Supercomputers in Aberdeen have clocked up their 100 million hour milestone – as they bid to aid scientific inquiry into mysteries including ancient dolphin DNA and Brazil’s national tree.

The high performance computing (HPC) cluster at the James Hutton Institute notched up the landmark in support of a range of research pursuits – from climate change to human genomics.

Experts increasingly believe that the enormous processing power of supercomputers will aid new scientific breakthroughs – solving complex mathematical problems in record time.

The UK CropDiversity High-Performance Computing (HPC) cluster, hosted by The James Hutton Institute, handled more than 400 terabytes of new data in the last 12 months alone.

Its huge number crunching capacity equates to the processing power of about 80,000 laptops – and focuses on closing significant gaps in knowledge about the natural world.

One recent project saw the HPC used to help assess extinction risks for the world’s flowering plants for scientists at the Royal Botanic Gardens in Kew.

Work that would have taken many weeks previously to do, took just days.

Dr Iain Milne, who manages the UK CropDiversity HPC at the Hutton, says, “Since the first building blocks of the HPC were put in place in 2020, about 19 million analysis tasks have been run, using more than 100 million hours (or nearly 11,500 years) of computing time – how long each of the processors we have has been running – and covering more than a petabyte of data.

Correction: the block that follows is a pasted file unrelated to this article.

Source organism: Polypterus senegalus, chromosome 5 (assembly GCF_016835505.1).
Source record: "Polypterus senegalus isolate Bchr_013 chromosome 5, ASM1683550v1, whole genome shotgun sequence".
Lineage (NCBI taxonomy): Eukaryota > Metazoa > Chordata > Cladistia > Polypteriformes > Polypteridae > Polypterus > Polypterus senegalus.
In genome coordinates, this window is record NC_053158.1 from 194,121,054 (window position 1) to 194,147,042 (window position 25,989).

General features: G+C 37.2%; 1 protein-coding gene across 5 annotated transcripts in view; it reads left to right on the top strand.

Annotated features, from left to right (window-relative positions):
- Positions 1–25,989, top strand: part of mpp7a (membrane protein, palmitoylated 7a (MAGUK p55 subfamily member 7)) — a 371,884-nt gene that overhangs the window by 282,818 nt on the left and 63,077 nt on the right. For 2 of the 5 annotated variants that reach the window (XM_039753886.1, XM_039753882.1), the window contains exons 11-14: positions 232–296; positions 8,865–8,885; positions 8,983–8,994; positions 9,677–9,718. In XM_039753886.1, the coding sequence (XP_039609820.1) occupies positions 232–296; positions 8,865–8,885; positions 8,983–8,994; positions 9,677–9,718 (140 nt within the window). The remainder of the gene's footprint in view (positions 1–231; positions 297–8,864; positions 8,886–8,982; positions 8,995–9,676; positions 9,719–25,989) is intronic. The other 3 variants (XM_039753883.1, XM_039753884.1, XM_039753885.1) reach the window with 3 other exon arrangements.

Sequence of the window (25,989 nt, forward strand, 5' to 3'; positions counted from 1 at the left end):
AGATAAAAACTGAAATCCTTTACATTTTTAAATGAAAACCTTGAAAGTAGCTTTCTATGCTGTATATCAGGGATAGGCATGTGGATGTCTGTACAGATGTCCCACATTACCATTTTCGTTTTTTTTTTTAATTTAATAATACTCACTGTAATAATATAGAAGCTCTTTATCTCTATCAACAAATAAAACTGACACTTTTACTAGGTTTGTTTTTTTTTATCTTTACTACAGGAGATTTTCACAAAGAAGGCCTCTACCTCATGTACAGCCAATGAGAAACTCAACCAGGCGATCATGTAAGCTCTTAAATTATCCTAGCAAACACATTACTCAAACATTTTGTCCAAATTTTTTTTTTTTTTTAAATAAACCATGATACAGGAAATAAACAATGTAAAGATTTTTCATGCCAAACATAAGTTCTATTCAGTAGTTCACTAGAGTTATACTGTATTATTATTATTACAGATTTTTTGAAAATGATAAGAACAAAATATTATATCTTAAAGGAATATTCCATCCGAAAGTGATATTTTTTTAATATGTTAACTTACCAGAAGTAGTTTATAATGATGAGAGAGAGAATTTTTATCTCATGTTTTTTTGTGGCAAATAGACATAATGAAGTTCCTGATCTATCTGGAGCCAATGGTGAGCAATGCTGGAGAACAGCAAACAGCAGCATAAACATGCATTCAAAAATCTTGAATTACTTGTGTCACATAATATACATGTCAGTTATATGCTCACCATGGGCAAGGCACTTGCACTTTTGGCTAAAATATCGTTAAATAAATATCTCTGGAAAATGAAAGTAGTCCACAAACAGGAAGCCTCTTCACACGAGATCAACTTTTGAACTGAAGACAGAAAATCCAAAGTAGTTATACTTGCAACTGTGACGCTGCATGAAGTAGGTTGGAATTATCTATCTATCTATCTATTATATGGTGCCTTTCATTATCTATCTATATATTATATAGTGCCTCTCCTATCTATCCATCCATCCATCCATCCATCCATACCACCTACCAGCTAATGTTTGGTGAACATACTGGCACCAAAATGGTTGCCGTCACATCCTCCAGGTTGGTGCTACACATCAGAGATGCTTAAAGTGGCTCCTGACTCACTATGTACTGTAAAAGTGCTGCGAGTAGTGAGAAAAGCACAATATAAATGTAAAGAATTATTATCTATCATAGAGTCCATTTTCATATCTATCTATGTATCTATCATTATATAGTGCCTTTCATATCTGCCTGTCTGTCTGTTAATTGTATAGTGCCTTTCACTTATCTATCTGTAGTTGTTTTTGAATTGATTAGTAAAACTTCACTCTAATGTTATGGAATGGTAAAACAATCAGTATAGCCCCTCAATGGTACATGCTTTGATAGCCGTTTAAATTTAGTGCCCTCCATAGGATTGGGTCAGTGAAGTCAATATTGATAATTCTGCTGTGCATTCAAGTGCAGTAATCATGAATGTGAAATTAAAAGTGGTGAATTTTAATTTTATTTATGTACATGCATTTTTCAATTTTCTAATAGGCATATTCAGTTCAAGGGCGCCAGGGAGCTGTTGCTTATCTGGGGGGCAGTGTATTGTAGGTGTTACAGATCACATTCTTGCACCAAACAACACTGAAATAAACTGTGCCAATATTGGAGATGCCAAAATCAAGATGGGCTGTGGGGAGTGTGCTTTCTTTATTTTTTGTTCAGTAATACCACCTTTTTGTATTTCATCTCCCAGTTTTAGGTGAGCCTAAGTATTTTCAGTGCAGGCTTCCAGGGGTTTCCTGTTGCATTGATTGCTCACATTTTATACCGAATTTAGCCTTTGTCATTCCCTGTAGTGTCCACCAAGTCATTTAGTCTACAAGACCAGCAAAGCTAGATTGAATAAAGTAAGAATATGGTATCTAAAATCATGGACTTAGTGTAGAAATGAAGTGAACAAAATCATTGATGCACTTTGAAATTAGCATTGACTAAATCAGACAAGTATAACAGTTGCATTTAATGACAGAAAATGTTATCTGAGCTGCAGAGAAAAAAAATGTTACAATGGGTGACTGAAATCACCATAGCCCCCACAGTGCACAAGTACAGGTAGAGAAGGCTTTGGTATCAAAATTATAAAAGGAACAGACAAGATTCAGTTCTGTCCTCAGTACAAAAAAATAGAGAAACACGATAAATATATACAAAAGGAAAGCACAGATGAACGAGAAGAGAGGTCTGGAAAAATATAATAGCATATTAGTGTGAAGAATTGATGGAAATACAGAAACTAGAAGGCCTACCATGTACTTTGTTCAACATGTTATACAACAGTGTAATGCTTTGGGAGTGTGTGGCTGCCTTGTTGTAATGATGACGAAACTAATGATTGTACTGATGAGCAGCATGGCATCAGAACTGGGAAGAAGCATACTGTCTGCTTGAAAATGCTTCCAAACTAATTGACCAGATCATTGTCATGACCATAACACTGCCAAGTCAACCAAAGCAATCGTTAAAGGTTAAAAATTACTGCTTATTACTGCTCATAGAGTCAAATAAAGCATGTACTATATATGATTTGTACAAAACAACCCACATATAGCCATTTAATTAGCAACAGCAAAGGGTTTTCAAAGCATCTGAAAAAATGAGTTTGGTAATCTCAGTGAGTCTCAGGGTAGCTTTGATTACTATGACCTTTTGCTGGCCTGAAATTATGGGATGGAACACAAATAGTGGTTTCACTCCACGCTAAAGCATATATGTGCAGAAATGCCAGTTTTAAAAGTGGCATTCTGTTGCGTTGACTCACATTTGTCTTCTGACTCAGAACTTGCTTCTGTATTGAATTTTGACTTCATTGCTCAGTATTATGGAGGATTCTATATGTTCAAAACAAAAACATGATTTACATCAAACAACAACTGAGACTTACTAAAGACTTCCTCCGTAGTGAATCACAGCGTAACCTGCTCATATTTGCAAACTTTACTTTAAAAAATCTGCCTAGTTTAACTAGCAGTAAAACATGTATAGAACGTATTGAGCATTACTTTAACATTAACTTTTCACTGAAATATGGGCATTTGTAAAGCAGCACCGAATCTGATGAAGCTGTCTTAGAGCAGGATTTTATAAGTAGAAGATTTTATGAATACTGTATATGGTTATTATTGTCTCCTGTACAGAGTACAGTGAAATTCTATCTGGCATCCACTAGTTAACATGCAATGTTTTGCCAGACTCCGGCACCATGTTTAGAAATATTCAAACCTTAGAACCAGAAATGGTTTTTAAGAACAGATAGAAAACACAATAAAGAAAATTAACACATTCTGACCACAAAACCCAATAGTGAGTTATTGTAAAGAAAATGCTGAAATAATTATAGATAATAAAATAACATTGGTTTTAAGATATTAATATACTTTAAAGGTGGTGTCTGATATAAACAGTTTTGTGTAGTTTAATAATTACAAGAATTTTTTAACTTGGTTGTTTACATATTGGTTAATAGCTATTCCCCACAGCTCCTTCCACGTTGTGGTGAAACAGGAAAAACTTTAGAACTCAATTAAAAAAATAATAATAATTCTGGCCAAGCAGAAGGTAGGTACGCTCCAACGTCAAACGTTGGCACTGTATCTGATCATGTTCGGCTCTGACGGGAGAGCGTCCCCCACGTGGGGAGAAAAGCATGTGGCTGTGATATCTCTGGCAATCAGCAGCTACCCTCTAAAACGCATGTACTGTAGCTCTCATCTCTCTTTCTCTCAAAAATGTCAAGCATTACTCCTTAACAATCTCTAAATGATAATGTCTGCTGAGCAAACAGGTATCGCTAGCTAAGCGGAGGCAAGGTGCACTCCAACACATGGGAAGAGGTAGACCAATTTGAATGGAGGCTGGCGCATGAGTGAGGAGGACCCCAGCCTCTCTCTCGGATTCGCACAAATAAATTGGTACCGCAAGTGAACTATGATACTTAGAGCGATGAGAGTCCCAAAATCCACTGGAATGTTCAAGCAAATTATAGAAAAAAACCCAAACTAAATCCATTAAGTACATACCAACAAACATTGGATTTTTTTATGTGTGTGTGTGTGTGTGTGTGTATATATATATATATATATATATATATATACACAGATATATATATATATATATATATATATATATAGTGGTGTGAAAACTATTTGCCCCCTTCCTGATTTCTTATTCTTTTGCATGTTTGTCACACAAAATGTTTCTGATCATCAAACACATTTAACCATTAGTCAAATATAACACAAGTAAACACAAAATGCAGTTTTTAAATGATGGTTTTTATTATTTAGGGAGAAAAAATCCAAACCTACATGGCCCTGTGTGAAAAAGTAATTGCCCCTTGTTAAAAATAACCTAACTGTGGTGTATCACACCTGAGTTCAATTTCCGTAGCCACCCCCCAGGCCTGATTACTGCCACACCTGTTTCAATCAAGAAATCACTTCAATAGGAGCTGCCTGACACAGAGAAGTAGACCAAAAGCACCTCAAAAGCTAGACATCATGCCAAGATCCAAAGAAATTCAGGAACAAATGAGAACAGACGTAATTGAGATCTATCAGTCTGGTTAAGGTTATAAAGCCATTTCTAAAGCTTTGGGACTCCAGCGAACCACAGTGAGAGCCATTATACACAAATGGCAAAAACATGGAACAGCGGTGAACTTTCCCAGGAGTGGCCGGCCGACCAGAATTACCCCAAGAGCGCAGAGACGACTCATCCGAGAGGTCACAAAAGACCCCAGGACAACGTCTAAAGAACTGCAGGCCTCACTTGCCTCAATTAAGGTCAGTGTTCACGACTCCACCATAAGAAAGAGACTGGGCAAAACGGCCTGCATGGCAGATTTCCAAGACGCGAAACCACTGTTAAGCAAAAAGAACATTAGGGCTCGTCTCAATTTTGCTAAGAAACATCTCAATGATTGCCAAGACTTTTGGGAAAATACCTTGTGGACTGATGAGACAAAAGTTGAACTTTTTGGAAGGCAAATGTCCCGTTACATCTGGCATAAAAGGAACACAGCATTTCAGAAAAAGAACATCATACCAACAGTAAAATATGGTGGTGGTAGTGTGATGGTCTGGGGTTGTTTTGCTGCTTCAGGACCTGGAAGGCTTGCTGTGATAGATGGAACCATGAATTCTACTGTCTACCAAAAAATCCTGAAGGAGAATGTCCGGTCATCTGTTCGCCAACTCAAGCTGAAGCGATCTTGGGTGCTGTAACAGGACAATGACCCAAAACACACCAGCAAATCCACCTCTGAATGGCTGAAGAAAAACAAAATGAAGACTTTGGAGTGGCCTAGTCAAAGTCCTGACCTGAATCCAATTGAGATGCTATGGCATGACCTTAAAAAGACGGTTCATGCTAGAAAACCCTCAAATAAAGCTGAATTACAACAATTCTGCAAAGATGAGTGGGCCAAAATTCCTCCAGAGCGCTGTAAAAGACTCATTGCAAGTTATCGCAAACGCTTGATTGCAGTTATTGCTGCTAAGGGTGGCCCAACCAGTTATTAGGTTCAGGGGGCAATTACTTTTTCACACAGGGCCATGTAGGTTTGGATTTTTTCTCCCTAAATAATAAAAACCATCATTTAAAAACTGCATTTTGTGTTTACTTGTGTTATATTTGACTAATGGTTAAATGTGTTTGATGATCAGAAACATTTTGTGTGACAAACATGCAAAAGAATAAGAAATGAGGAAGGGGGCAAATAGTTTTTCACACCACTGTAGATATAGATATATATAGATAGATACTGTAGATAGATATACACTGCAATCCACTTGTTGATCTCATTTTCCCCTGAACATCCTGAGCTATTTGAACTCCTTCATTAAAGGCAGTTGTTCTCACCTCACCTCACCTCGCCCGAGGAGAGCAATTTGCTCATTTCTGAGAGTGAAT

“While most of the work it is doing is focused on scientific research, it is a capability that’s also available to commercial organisations who need access to this level of computing.”

At the Hutton, the HPC is also used for looking at gene expression and genomes – helping to understand how plants adapt to different environments or inputs.

Time is not on our side and we need to move fast if we are to find solutions to the very real, fast moving impact of climate change on crop resilience and so we need to be able to fast track so much of the research and these machines do it,” says machine learning engineer, Fraser Macfarlane.

“Here at the Hutton, it’s helping process ever expanding datasets generated by the likes of high-throughput phenotyping. This process uses a suite of sensors and cameras to monitor and understand how plants grow and develop. Additionally, the vast quantities of remote sensing data produced by satellites and aerial platforms like drones can be analysed, helping us understand the world around us.” 

The HPC recently handled its largest data throughput for a single project – at 25 terabytes – for the Biodiversity for Opportunities, Livelihoods and Development (BOLD) project, a Crop Trust project the Hutton is a partner on that is looking to strengthen global food and nutrition security by supporting the conservation and use of crop diversity.   

This year alone, more than 20 scientific papers have been published based on work that relied on the UK CropDiversity HPC, ranging from looking at how human genetic diversity influences antibiotic resistance to the development of seedless clementines.